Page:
10 English Pronunciation Errors by Japanese speakers

If your mother tongue is Japanese, you may find certain sounds in English more difficult than others. Here we present to you some of the common errors made by Japanese-speaking students at Pronunciation Studio:

1. /l/ or /r/

Japanese speakers often confuse the lateral alveolar approximant /l/ with the alveolar approximant /r/. In the sound /l/, the tip of the tongue touches behind the top teeth, whereas in /r/ the tongue doesn’t touch anywhere:

Roy left the rice in the red trolley.

2. Schwa /ə/

There is no neutral vowel in Japanese, whereas in English we use the neutral schwa in many unstressed syllables:

Can the prince come today for a chat.

3. ‘th’ Fricatives – /θ,ð/

Fricatives articulated in the front of the mouth are very difficult for Japanese speakers, most noticeably the two ‘th’ sounds: /θ/ and /ð/ which should not be replaced by either dental /t/ & /d/ or alveolar /s/ & /z/:

I think the theatre was more than thrilling.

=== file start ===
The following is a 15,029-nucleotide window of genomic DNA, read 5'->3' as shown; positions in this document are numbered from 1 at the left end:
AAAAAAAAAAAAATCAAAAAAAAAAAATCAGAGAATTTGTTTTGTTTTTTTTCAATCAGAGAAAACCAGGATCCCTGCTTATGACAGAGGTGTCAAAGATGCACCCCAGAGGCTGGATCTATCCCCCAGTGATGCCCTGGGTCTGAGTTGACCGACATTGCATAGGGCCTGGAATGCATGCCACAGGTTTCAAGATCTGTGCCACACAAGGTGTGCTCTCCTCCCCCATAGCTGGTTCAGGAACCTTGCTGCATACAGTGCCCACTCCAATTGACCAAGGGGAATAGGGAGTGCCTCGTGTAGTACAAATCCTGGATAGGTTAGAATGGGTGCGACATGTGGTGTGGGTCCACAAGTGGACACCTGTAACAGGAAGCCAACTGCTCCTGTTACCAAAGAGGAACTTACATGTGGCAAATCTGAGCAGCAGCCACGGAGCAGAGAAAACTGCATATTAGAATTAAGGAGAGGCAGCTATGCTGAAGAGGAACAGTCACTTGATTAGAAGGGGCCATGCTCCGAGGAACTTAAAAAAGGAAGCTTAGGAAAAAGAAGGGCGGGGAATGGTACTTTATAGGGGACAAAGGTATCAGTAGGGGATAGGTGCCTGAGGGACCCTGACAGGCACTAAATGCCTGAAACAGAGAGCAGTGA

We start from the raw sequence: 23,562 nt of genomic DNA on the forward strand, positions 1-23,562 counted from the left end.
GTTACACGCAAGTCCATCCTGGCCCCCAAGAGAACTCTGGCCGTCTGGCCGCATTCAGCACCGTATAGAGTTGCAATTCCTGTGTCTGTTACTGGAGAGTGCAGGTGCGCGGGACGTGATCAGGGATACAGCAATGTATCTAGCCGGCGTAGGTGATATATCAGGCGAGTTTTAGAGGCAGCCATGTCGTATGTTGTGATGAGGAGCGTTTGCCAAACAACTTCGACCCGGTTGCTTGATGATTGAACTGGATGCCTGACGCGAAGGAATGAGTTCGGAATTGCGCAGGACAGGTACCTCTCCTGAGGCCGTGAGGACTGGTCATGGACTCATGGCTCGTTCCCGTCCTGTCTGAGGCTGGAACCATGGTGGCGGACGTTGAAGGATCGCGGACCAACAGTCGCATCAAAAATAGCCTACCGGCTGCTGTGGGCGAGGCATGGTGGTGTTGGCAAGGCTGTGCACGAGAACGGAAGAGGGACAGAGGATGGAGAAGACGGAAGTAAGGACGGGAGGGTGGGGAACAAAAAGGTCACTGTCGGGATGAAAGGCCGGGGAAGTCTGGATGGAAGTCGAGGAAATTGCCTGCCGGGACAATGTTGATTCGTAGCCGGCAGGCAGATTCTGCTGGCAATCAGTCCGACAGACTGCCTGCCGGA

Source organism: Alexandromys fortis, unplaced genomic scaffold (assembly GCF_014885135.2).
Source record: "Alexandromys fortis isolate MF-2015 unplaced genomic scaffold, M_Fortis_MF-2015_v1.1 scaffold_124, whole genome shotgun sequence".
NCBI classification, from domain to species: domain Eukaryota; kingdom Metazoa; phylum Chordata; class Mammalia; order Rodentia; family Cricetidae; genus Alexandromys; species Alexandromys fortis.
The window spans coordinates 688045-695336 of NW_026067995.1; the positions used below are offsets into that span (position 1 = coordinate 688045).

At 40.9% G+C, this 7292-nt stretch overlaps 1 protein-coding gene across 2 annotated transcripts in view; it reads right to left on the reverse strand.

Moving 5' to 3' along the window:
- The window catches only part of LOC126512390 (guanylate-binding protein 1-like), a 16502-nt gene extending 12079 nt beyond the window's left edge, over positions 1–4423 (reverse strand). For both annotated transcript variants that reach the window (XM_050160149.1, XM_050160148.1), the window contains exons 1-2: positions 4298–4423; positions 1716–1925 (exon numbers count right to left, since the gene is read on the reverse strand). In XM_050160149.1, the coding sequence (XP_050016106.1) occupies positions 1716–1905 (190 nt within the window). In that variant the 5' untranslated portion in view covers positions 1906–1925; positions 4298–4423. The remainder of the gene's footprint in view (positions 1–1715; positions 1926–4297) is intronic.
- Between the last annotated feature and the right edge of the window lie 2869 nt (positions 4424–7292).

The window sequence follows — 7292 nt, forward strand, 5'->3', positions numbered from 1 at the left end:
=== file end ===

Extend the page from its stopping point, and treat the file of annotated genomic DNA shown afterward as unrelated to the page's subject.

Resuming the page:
4. 12 Vowel Positions

Japanese contains 5 vowel positions – /a, e i, o u/, English contains 11: /i ɪ e æ ɜ ʌ ɑ u ʊ ɔ ɒ/. Japanese speakers should try to use the full range of vowels in their English:

good/food | hit/heat |  hat/hurt/hut/heart | port/pot

5. Word Stress

There is a tendency for Japanese speakers to place equal stress on each syllable, making long words unclear. In fact, native English speakers put more stress on one particular syllable in long words:

apparently, complicated, photographer

6. Added Syllable

Japanese speakers should take care not to add a little ‘o’ after consonants at the end of syllables:

Matt made a very nice soup.

7. Sentence Stress

Japanese speakers often place a roughly equal stress on each syllable of a sentence, whereas an English sentence uses a strong/weak structure with only some syllables stressed:

The car was parked on a hill side.

8. Diphthong vowel /əʊ/

One of the hardest English vowel sounds for Japanese speakers is /əʊ/ because it starts neutrally rather than rounded (as the spelling may suggest):

Don’t go so slowly.

9. Joining

There is a tendency to separate words when Japanese speakers pronounce English, instead of joining them with vowels or consonants:

Go͜ over there͜ and͜ ask͜ if we͜ are͜ allowed͜ in.

10. Consonant Clusters

Some Japanese speakers may place a small vowel between two adjacent consonants, but in fact the consonants should be said very quickly one after the other:

please try three